October 12: Black and Indigenous Liberation Day
Indigenous Environmental Network
A broad international movement to combat racism is emerging: The Black & Indigenous Liberation Movement (BILM). With over 100 grassroots anti-racist and anti-colonial organizations in its midst, this solidarity network lays the groundwork for future collaboration between the struggles of both rural and urban black communities, and indigenous resistance movements throughout Abya-Yala territory, from Canada to Brazil.
As an inaugural event, The Black & Indigenous Liberation Movement has declared October 12 as Black and Indigenous Liberation Day in the context of a week of largely virtual activities to raise awareness of the meaning of Día de la Raza, also known as Hispanic Day or Christopher Columbus Day.
Among the hundreds of organizations that make up the Black & Indigenous Liberation Movement, we also find international organizations such as the Indigenous Environmental Network, the Movement for Black Lives, Indigenous Climate Action, Articulação dos Povos Indígenas do Brasil, and the Confederation of Indigenous Nationalities of Ecuador.
The predominantly cultural and activist event, intended to resonate across multiple cities throughout the American and European continents, seeks to create a critical and constructive debate on the issues surrounding both direct and institutionalized racism experienced by black, indigenous, and other racialized communities around the world. In doing so it aims to provoke a worldwide debate around these issues and bring October 12 into question as an uncritically adopted and widespread day of celebration.
A diverse agenda of artistic and informative activities will take place in a concerted manner in several major cities in Brazil, Colombia, Mexico, Ecuador, Canada, the United States, and Spain. Due to the ongoing extraordinary circumstances being confronted everywhere due to the Covid-19 pandemic, the agenda will primarily focus on virtual gatherings and performances.
Virtual panels and musical performances, exhibitions, and murals, and many other activities will be carried out with the participation of numerous activists, writers, philosophers, musicians, visual artists, and public figures including Sonia Guajajara, Dryad Aguiar, Leonidas Iza, Deirdre Smith, Jaime Vargas, Patricia Gualinga, and many others.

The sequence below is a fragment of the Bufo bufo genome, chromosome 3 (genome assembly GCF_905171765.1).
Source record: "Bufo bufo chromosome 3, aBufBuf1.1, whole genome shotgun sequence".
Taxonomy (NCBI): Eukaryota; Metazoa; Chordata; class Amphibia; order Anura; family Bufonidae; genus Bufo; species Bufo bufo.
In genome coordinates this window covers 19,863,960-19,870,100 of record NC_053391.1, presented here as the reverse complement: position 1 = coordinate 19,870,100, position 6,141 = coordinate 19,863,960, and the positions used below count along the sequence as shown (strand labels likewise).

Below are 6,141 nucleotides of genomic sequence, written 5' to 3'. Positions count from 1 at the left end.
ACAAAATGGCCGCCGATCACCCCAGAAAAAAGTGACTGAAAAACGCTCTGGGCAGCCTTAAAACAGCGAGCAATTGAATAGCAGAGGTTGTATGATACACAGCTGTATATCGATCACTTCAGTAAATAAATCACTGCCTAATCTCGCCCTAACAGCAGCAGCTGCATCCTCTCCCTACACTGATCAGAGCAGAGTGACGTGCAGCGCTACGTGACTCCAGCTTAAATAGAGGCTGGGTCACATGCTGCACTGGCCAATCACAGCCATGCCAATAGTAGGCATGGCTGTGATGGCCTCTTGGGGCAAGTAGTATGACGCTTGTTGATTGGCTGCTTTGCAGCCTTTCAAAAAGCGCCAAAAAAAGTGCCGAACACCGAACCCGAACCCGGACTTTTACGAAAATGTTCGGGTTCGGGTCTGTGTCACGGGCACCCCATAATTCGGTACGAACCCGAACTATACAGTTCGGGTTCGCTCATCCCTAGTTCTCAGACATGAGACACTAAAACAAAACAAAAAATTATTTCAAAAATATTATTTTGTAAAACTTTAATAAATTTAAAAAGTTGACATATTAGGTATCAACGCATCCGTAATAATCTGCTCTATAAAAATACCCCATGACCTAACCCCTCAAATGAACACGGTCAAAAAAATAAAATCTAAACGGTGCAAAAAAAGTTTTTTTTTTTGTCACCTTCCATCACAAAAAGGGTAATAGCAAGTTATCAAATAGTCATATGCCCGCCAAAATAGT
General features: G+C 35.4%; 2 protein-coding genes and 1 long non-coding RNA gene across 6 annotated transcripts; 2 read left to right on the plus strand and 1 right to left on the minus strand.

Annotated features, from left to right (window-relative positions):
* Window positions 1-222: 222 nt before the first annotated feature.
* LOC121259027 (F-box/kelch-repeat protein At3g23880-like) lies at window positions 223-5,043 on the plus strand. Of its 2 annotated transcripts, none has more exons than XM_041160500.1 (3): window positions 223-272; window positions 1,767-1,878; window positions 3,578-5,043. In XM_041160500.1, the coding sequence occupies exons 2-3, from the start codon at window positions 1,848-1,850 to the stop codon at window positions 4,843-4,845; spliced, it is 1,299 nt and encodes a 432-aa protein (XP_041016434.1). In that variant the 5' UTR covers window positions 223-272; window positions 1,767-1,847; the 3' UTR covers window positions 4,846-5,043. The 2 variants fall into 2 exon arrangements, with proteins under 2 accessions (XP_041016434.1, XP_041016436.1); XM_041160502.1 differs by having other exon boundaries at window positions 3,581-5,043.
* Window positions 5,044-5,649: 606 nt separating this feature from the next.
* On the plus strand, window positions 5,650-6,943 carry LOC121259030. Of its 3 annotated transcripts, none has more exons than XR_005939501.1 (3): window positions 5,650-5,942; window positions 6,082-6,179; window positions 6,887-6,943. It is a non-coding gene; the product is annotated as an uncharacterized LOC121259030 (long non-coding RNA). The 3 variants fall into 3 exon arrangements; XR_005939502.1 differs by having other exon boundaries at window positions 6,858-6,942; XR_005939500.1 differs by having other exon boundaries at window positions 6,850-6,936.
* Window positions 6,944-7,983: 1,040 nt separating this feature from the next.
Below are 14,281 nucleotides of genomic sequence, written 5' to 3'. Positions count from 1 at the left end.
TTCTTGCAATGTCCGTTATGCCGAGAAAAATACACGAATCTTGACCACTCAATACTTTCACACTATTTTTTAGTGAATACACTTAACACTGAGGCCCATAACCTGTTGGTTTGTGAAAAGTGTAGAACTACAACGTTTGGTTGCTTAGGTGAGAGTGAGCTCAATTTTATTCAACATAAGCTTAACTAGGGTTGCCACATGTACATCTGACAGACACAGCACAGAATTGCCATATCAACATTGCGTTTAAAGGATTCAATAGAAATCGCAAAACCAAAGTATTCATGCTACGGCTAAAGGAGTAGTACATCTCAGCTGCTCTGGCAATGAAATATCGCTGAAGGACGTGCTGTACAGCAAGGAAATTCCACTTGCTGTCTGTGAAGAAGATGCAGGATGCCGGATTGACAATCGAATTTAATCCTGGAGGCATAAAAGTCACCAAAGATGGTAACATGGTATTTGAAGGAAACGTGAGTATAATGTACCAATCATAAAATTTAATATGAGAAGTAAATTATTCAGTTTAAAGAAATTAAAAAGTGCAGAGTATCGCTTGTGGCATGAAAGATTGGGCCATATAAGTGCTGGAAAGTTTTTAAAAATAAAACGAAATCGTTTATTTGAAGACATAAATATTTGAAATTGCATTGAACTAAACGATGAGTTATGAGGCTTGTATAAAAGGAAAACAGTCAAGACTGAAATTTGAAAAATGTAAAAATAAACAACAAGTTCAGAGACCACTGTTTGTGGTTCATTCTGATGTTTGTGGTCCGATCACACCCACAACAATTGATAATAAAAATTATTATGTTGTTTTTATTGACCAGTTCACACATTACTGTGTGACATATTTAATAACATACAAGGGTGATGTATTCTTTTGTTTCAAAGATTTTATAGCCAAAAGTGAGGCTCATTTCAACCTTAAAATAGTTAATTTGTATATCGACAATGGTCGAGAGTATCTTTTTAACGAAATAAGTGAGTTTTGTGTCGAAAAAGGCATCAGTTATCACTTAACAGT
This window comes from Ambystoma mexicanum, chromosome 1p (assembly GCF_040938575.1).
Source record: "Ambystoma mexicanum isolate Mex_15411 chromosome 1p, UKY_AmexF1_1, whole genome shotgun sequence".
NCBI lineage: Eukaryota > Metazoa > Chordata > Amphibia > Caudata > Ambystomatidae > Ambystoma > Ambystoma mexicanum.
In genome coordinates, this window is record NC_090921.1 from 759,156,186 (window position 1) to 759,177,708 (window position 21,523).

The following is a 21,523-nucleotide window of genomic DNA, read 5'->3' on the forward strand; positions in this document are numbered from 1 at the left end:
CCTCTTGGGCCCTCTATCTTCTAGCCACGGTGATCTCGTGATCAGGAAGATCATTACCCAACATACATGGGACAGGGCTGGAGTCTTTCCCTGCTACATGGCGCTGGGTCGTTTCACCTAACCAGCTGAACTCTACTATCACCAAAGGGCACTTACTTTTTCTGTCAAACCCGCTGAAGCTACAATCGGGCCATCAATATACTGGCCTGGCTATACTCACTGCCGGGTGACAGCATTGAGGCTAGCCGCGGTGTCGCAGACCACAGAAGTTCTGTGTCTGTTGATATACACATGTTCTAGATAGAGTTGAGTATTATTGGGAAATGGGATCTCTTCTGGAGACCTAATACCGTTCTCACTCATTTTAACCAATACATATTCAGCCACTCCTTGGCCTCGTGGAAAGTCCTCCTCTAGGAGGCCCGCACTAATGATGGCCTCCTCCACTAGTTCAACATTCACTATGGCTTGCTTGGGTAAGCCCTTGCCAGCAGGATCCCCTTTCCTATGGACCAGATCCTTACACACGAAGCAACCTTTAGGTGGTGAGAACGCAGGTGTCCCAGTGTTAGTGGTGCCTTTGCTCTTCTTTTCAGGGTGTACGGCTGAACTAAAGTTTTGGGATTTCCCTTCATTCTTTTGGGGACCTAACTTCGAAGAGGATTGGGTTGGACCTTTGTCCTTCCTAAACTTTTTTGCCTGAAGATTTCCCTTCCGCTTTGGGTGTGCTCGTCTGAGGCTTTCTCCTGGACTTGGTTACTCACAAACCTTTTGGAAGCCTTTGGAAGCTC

Known in different countries as Columbus Day or Día de la Hispanidad, this celebration is widely considered by anti-colonial activists as the quintessential symbol of the widespread denial of the past tragedies suffered by colonized peoples upon the arrival and invasion of the conquistadors in America. The critical dismantling and deconstruction of this celebration is a necessary step towards remedying the inequalities that communities around the world experience today on the basis of race, color, origin, and identity.
Beyond what this Black & Indigenous Liberation Day intends to symbolize, this international event will above all serve as a starting point in furthering solidarity between peoples and communities that share common ground owing to the intersectionality of their struggles. Indigenous and black communities in both rural and urban environments confront problems such as high unemployment, high levels of incarceration, discrimination, and lack of access to basic resources and essential services such as healthcare and education. Furthermore, these groups endure disproportionate levels of police, institutional and corporate violence.
The The Black & Indigenous Liberation Movement platform is therefore a resistance and support network that draws people together in the fight against discrimination and sends a clear message to contemporary society that the world must urgently change if social, environmental and institutional justice is to be fully realized.
See our Black & Indigenous Liberation Movement video: https://www.youtube.com/watch?v=2fK78bjeVcE
Social media kit: https://bit.ly/30RdfJx
Agenda available at: www.blackindigenousliberation.com
About Indigenous Environmental Network
Established in 1990, The Indigenous Environmental Network is an international environmental justice nonprofit that works with tribal grassroots organizations to build the capacity of Indigenous communities. Indigenous Environmental Network’s activities include empowering Indigenous communities and tribal governments to develop mechanisms to protect our sacred sites, land, water, air, natural resources, the health of both our people and all living things, and to build economically sustainable communities.
Learn more here: ienearth.org